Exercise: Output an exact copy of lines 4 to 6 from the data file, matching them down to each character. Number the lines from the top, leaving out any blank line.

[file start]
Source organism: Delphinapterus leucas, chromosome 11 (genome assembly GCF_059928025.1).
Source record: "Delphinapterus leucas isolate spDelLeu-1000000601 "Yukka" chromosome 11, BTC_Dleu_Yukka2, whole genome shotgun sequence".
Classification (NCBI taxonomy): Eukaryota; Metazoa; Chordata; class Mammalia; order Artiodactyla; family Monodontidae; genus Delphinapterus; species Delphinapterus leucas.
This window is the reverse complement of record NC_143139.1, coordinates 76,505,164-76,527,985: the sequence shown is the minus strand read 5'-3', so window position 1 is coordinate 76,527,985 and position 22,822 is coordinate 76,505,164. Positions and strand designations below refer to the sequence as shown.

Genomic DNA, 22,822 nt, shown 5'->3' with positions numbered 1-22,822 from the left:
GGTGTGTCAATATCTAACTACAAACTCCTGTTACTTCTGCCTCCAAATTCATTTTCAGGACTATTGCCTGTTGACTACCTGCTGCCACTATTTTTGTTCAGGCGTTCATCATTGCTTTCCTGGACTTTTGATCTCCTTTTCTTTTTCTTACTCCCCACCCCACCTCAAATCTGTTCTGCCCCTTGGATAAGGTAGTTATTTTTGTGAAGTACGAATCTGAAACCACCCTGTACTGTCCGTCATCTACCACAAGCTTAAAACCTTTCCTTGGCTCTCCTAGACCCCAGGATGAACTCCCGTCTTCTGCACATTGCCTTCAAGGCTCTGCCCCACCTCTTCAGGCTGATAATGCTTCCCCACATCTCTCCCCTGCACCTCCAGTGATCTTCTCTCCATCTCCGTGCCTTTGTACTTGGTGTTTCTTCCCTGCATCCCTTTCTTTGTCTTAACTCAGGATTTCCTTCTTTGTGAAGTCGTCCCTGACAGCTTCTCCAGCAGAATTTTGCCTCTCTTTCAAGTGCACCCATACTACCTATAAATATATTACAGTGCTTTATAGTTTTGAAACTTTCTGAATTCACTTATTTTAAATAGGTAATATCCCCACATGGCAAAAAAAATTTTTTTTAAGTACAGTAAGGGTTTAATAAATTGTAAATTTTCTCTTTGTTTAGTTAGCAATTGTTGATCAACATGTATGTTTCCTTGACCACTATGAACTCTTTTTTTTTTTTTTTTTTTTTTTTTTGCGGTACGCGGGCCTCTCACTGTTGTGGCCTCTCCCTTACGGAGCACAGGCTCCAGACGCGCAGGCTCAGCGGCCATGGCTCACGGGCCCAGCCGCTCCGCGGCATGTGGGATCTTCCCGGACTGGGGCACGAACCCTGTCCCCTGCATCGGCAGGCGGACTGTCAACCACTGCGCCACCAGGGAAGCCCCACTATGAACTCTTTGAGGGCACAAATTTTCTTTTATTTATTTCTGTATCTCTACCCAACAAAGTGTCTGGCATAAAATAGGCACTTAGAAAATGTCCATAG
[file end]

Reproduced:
This window is the reverse complement of record NC_143139.1, coordinates 76,505,164-76,527,985: the sequence shown is the minus strand read 5'-3', so window position 1 is coordinate 76,527,985 and position 22,822 is coordinate 76,505,164. Positions and strand designations below refer to the sequence as shown.

Genomic DNA, 22,822 nt, shown 5'->3' with positions numbered 1-22,822 from the left:
GGTGTGTCAATATCTAACTACAAACTCCTGTTACTTCTGCCTCCAAATTCATTTTCAGGACTATTGCCTGTTGACTACCTGCTGCCACTATTTTTGTTCAGGCGTTCATCATTGCTTTCCTGGACTTTTGATCTCCTTTTCTTTTTCTTACTCCCCACCCCACCTCAAATCTGTTCTGCCCCTTGGATAAGGTAGTTATTTTTGTGAAGTACGAATCTGAAACCACCCTGTACTGTCCGTCATCTACCACAAGCTTAAAACCTTTCCTTGGCTCTCCTAGACCCCAGGATGAACTCCCGTCTTCTGCACATTGCCTTCAAGGCTCTGCCCCACCTCTTCAGGCTGATAATGCTTCCCCACATCTCTCCCCTGCACCTCCAGTGATCTTCTCTCCATCTCCGTGCCTTTGTACTTGGTGTTTCTTCCCTGCATCCCTTTCTTTGTCTTAACTCAGGATTTCCTTCTTTGTGAAGTCGTCCCTGACAGCTTCTCCAGCAGAATTTTGCCTCTCTTTCAAGTGCACCCATACTACCTATAAATATATTACAGTGCTTTATAGTTTTGAAACTTTCTGAATTCACTTATTTTAAATAGGTAATATCCCCACATGGCAAAAAAAATTTTTTTTAAGTACAGTAAGGGTTTAATAAATTGTAAATTTTCTCTTTGTTTAGTTAGCAATTGTTGATCAACATGTATGTTTCCTTGACCACTATGAACTCTTTTTTTTTTTTTTTTTTTTTTTTTTGCGGTACGCGGGCCTCTCACTGTTGTGGCCTCTCCCTTACGGAGCACAGGCTCCAGACGCGCAGGCTCAGCGGCCATGGCTCACGGGCCCAGCCGCTCCGCGGCATGTGGGATCTTCCCGGACTGGGGCACGAACCCTGTCCCCTGCATCGGCAGGCGGACTGTCAACCACTGCGCCACCAGGGAAGCCCCACTATGAACTCTTTGAGGGCACAAATTTTCTTTTATTTATTTCTGTATCTCTACCCAACAAAGTGTCTGGCATAAAATAGGCACTTAGAAAATGTCCATAG